NASA shares first-ever visible light images of Venus’s surface

Feb 15, 2022

Dunja Djudjic

Dunja Djudjic is a multi-talented artist based in Novi Sad, Serbia. With 15 years of experience as a photographer, she specializes in capturing the beauty of nature, travel, and fine art. In addition to her photography, Dunja also expresses her creativity through writing, embroidery, and jewelry making.

NASA shares first-ever visible light images of Venus’s surface

Feb 15, 2022

Dunja Djudjic

Dunja Djudjic is a multi-talented artist based in Novi Sad, Serbia. With 15 years of experience as a photographer, she specializes in capturing the beauty of nature, travel, and fine art. In addition to her photography, Dunja also expresses her creativity through writing, embroidery, and jewelry making.

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NASA’s Parker Solar Probe has treated us with some stunning photos so far (like that time when it “touched” the Sun). But now, its cameras have turned to Venus.

The probe has taken its first-visible light images of the surface of Venus. And not only it’s Parker’s first, but this is the first-ever photo of our neighboring planet taken in the light that the human eye can see.

YouTube video

The Parker Solar Probe recently had two recent flybys of Venus, which was a great opportunity to take some photos of the planet. The probe used its Wide-Field Imager (WISPR) and captured some remarkable images that NASA later turned into a video that reveals new details about Venus.

Venus’s surface is usually smothered in thick clouds, so it’s shrouded from sight. But Parker’s images “saw through the clouds,” so they show us a range of bright and dark areas. As scientists explain, the bright areas are hotter, while the dark areas are cooler. But what does this mean?

Well, this can help scientists better understand the geology and mineral make-up of Venus. “When heated, materials glow at unique wavelengths,” NASA explains. “By combining the new images with previous ones, scientists now have a wider range of wavelengths to study, which can help identify what minerals are on the surface of the planet.” The same approach has been used to study the surface of the Moon, but it’s also used to better understand potentially habitable planets.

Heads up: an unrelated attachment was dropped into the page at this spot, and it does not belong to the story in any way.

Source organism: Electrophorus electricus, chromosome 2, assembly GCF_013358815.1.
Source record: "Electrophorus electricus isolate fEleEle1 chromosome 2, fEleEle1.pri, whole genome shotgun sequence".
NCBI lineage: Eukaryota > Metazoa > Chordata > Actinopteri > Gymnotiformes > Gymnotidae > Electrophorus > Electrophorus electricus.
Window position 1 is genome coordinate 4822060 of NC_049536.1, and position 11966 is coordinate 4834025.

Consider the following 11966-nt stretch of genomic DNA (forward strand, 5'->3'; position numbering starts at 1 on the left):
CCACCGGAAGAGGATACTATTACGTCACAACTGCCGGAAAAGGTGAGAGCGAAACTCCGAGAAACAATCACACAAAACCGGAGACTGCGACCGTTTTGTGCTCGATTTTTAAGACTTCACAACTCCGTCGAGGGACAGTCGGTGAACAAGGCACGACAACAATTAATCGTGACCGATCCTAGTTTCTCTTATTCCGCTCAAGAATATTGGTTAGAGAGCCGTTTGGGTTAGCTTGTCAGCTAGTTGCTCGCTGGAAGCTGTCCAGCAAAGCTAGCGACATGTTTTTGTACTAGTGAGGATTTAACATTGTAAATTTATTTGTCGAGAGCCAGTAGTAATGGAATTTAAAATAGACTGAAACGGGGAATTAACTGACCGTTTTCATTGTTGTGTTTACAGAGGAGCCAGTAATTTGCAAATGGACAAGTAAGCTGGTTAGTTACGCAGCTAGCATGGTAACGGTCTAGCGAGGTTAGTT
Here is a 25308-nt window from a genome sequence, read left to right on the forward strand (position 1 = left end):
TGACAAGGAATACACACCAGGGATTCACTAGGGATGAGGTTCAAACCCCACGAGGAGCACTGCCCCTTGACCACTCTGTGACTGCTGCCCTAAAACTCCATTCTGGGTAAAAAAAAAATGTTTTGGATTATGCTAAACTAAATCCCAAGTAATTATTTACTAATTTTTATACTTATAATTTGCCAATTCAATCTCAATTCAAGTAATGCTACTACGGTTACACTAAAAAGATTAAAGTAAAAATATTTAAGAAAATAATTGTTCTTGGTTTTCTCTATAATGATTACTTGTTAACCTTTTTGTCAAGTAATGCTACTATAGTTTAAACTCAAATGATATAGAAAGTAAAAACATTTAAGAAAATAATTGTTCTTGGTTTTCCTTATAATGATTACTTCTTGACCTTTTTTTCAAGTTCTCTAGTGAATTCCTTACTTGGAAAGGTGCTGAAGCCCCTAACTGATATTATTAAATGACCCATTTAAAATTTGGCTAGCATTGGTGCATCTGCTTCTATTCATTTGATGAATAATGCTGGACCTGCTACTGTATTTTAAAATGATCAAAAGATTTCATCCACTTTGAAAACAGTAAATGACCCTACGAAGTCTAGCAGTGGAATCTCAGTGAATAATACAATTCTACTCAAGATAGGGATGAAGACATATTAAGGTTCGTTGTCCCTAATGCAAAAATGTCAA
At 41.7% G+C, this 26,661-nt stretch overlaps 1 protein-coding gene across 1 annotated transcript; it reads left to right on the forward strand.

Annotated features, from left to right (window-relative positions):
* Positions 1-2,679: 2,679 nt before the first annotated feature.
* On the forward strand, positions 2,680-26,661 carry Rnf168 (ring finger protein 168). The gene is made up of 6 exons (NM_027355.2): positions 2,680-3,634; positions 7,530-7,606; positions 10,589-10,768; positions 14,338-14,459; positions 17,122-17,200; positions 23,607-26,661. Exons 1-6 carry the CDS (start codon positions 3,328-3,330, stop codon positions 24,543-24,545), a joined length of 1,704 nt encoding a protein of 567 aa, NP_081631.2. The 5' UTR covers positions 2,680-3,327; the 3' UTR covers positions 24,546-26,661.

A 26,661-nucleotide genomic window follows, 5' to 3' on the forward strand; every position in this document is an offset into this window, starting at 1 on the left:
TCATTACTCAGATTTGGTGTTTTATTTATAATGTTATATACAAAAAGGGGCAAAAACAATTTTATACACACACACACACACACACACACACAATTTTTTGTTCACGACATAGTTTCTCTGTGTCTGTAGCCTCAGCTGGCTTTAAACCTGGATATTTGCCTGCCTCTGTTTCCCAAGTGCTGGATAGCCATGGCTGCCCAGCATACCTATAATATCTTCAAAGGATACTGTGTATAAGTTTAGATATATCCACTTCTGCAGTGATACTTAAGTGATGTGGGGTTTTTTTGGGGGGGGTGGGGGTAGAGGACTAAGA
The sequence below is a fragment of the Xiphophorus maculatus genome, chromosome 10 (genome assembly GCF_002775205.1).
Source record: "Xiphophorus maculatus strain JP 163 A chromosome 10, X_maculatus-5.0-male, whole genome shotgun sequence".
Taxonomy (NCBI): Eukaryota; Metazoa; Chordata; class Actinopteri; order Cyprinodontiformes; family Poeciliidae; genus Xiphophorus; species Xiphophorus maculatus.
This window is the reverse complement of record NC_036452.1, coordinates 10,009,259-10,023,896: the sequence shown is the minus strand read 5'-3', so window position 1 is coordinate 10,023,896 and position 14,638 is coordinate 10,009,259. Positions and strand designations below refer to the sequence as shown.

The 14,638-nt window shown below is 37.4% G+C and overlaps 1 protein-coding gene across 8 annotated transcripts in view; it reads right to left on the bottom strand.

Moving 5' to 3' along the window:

It’s worth noting that this isn’t the first set of Venus images that see through the thick clouds in the planet’s atmosphere. Way back in 1975, the Soviet Venera 9 lander reached the planet’s surface and sent the first glimpses of Venus. Of course, Venus’ surface has been revealed further since then, using radar and infrared instruments. They can “see” through the thick clouds, but they use wavelengths of light that are invisible to the human eye.

So, NASA used the previous radar images to compare them with the new findings sent by the Parker Solar Probe. The comparison reveals another interesting trait: higher elevations tend to be cooler, and lowland regions are hotter.

Dr. Giada Arney of NASA’s Goddard Space Flight Center points out that the new findings could help us learn more about Venus’ evolution. While the planet is inhospitable to life today, it’s possible that it didn’t use to be a case. “We have chemical fingerprints in Venus’ atmosphere and on its surface suggesting that Venus might have been habitable in the past,” Dr. Arney explains.

Correct me if I’m wrong, but maybe the findings of Venus’s past could also tell us a bit about the Earth’s future… But let’s not get gloomy.

[via Space.com; image credits: NASA]

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Dunja Djudjic

Dunja Djudjic

Dunja Djudjic is a multi-talented artist based in Novi Sad, Serbia. With 15 years of experience as a photographer, she specializes in capturing the beauty of nature, travel, and fine art. In addition to her photography, Dunja also expresses her creativity through writing, embroidery, and jewelry making.

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One response to “NASA shares first-ever visible light images of Venus’s surface”

  1. Michael Pollock Avatar
    Michael Pollock

    Venus hasn’t cooled enough to create life yet. The temperature is almost 900° Fahrenheit and the atmospheric pressure is 95 times ours. Eventually, the atmosphere will thin and the planet will start creating water no different than the way the catalytic converter in your car creates it in your driveway. This process will last millions of years if not ten’s of millions.